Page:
A man who perished just yards from his home after driving a friend home on Christmas night died from a mixture of alcohol poisoning and hypothermia.The body of Bartley Doohan was found by his brother close to their home in Gortahork, Co Donegal on St Stephen’s Day, 2016. The 58-year-old machine operator had gone to the home of neighbour John Harkin, less than 500 yards away, for a couple of festive drinks.However, an inquest into Bartley’s death heard he never returned that night and was discovered face up in a ditch the following day.Donegal Coroner’s Court, held in Letterkenny, heard how Bartley’s Renault Laguna car was found partially in a ditch and his body was found in five inches of water a few yards away.A post mortem on the dead man’s body found that he had eight times the normal drink-driving limit of alcohol in his body when he was found.Mr Harkin gave evidence that he had been in Mr Doohan’s home earlier in the night at Curransport but he had left him home and the pair enjoyed a few hot whiskies together.Mr Doohan left after 1.30am but the next morning he was contacted by Bartley’s sister Ann asking if he had seen her brother.He went looking and came across Bartley’s brother Peter saying he had found him drowned and asked him to give him a hand taking him out of the ditch.A doctor from the NowDoc service arrived on the scene along with Gardai and Mr Doohan was pronounced dead at 11am and taken to Letterkenny University Hospital.Pathologist Dr Katriona Dillon said the dead man had no noticeable injuries either externally or internally apart from a small abrasion above one of his eyes and another on his toe.She said that in her opinion death was due to alcohol intoxication and exposure to a cold environment and that there was no evidence that Mr Doohan had died as a result of a road traffic accident.She said a reading of 403 milligrams of alcohol per 100 ml of blood of was found in Mr Doohan’s body.Coroner Dr McCauley remarked that he wouldn’t normally see as high a level as that noting that 50 milograms of alcohol was the drink-driving limit.He said “That alone could have been enough to cause his death.”The coroner agreed with Dr Dillon that death was due to alcohol intoxication and hypothermia and recorded a finding of death by misadventure.He added it was especially sad considering the time of year of Mr Doohan’s death.“It’s just very sad. It was miserable night and he wasn’t going to walk home and it resulted in a terrible accident which caused his death. It happened on Christmas night which adds to the sheer extra sadness,” he said.Man perished to death after leaving friend home on Christmas night was last modified: September 1st, 2017 by StephenShare this:Click to share on Facebook (Opens in new window)Click to share on Twitter (Opens in new window)Click to share on LinkedIn (Opens in new window)Click to share on Reddit (Opens in new window)Click to share on Pocket (Opens in new window)Click to share on Telegram (Opens in new window)Click to share on WhatsApp (Opens in new window)Click to share on Skype (Opens in new window)Click to print (Opens in new window) Tags:alcoholBartley DoohancarCHristmasdonegalGardaigortahorkhypothermiainquest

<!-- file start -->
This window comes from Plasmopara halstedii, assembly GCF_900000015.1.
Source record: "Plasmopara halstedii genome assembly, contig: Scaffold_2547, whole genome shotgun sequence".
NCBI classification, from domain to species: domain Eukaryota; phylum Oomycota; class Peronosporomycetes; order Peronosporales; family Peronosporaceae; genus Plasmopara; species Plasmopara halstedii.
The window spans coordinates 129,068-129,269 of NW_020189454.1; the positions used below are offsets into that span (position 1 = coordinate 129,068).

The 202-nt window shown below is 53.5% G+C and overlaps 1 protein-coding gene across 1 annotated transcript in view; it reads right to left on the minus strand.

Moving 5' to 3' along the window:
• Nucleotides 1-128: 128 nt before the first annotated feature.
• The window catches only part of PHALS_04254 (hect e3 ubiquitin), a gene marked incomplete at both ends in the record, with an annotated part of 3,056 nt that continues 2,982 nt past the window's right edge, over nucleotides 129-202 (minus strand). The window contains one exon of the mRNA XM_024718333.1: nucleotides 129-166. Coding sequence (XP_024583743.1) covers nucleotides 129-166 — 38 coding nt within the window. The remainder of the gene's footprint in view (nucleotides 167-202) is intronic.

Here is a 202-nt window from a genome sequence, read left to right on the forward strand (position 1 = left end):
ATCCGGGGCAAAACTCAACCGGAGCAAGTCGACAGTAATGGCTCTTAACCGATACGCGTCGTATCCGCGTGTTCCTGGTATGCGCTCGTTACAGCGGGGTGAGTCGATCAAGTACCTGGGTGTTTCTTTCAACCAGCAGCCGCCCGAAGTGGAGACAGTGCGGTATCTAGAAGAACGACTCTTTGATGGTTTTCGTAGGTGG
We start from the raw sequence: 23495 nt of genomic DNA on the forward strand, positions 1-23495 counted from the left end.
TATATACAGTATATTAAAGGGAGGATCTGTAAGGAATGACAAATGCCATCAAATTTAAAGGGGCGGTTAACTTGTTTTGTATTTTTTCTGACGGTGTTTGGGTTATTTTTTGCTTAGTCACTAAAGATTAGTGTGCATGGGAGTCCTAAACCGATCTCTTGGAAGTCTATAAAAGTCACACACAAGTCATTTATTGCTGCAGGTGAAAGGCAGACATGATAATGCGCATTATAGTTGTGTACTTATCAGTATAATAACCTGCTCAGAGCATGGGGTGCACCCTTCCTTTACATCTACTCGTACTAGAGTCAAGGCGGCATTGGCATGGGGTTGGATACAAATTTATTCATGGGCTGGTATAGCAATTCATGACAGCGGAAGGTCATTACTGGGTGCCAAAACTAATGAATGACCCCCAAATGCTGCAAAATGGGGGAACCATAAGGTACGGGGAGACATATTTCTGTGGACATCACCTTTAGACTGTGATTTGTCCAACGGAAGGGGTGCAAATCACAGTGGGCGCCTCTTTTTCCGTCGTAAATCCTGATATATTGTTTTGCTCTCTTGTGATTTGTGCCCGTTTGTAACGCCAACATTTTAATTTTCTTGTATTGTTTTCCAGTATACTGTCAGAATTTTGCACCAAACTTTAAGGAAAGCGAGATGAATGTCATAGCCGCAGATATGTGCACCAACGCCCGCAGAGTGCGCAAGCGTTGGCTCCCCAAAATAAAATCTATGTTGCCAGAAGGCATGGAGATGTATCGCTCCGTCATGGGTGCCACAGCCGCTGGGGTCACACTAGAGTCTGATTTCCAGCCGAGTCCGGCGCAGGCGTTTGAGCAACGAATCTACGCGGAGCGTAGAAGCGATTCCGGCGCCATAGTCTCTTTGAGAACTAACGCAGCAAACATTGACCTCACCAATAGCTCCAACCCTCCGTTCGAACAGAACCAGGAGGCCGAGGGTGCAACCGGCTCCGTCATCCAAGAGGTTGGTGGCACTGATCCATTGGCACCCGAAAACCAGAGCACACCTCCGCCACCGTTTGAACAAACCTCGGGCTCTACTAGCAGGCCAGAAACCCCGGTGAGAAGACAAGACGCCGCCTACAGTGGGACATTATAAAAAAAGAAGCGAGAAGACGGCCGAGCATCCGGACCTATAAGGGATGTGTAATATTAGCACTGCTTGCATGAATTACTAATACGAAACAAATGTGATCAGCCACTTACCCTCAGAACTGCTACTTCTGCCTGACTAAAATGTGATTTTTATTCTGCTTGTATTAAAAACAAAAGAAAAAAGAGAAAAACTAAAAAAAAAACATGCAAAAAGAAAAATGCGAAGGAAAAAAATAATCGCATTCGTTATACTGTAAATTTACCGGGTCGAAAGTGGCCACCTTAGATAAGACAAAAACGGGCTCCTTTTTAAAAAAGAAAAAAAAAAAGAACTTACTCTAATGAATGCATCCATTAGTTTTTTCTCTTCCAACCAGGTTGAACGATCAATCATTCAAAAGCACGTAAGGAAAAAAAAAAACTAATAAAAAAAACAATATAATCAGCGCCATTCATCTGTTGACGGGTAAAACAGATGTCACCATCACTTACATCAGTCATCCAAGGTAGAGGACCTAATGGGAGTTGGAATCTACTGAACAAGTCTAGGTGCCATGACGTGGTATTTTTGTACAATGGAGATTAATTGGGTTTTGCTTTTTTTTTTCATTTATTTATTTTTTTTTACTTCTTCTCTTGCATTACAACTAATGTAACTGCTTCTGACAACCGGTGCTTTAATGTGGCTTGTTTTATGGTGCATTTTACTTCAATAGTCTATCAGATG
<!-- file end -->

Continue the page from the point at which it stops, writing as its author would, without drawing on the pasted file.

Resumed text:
Source:http://www.upmc.com/media/NewsReleases/2018/Pages/parkinsons-stm.aspx Jul 26 2018A gene linked to 3 to 4 percent of people with Parkinson’s disease could play an important role in most, if not all, people with the disease, according to new study findings from the University of Pittsburgh School of Medicine and UPMC. The gene, called LLRK2, was previously thought to only cause disease when mutated, but researchers have found that it may be just as significant in the non-hereditary form of the disease, according to the study published today in the journal Science Translational Medicine. “This discovery is extremely consequential for Parkinson’s disease because it suggests that therapies currently being developed for a small group of patients may benefit everybody with the disease,” said senior author J. Timothy Greenamyre, M.D., Ph.D., Love Family Professor of Neurology in Pitt’s School of Medicine, chief of the Movement Disorders Division at UPMC and director of the Pittsburgh Institute for Neurodegenerative Diseases (PIND).Parkinson’s affects one million people in the U.S. and as many as 10 million worldwide and has no known cause, but is thought to involve both genetic and environmental factors. In 2004, researchers discovered that mutations in the LRRK2 gene (commonly pronounced as “Lark2″), overactivated the protein and caused Parkinson’s in a small group of people, often in a hereditary fashion. However, the LRRK2 protein is difficult to study because it is present in extremely small amounts in nerve cells that are affected in Parkinson’s.To overcome this problem, Greenamyre and his team engineered a molecular ‘beacon’ that attached to LRRK2 and glowed red under a microscope only if the protein was active. This allowed them to also reveal the nerve cells in which LRRK2 was active in the brain.The researchers applied the test to postmortem brain tissue donated to science by Parkinson’s patients, none of whom had mutations in LRRK2, and healthy individuals of approximately the same age.Related StoriesStudy provides new insight into longitudinal decline in brain network integrity associated with agingResearchers discover gene linked to healthy aging in wormsRevolutionary gene replacement surgery restores vision in patients with retinal degenerationRemarkably, the test indicated that in ‘dopamine neurons,’ which are the brain cells most commonly affected in Parkinson’s, LRRK2 was highly active in individuals affected by the disease, but not in the healthy individuals. This suggests that LRRK2 overactivity may be important in all people with Parkinson’s, not just those who have a mutation in the gene.A second major finding of the study was that it connected two proteins that have separately been recognized as important players in causing Parkinson’s – LRRK2 and alpha-synuclein. Accumulation of alpha-synuclein leads to the formation of structures called ‘Lewy bodies,’ a hallmark of Parkinson’s.While enormous efforts have been focused on alpha-synuclein, the cause of its accumulation is still poorly understood. Using a rodent model of Parkinson’s induced by an environmental toxin, Greenamyre and his team discovered that activation of LRRK2 blocked the mechanisms that cells use to clear excess alpha-synuclein, leading directly to its accumulation. The researchers then treated the animals with a drug currently being developed to treat familial Parkinson’s patients by blocking LRRK2 activity. The drug prevented the accumulation of alpha-synuclein and formation of Lewy bodies.”LRRK2 ties together both genetic and environmental causes of Parkinson’s, as we were able to show that external factors like oxidative stress or toxins can activate LRRK2, which can in turn cause Lewy bodies to form in the brain,” noted lead author Roberto Di Maio, Ph.D., an assistant professor in Greenamyre’s lab and a researcher at the Ri.MED Foundation.In the future, Greenamyre expects to build on these findings to discover how neurodegeneration caused by LRRK2 overactivation can be prevented, and identify how oxidative stress and environmental toxins cause LRRK2 activation.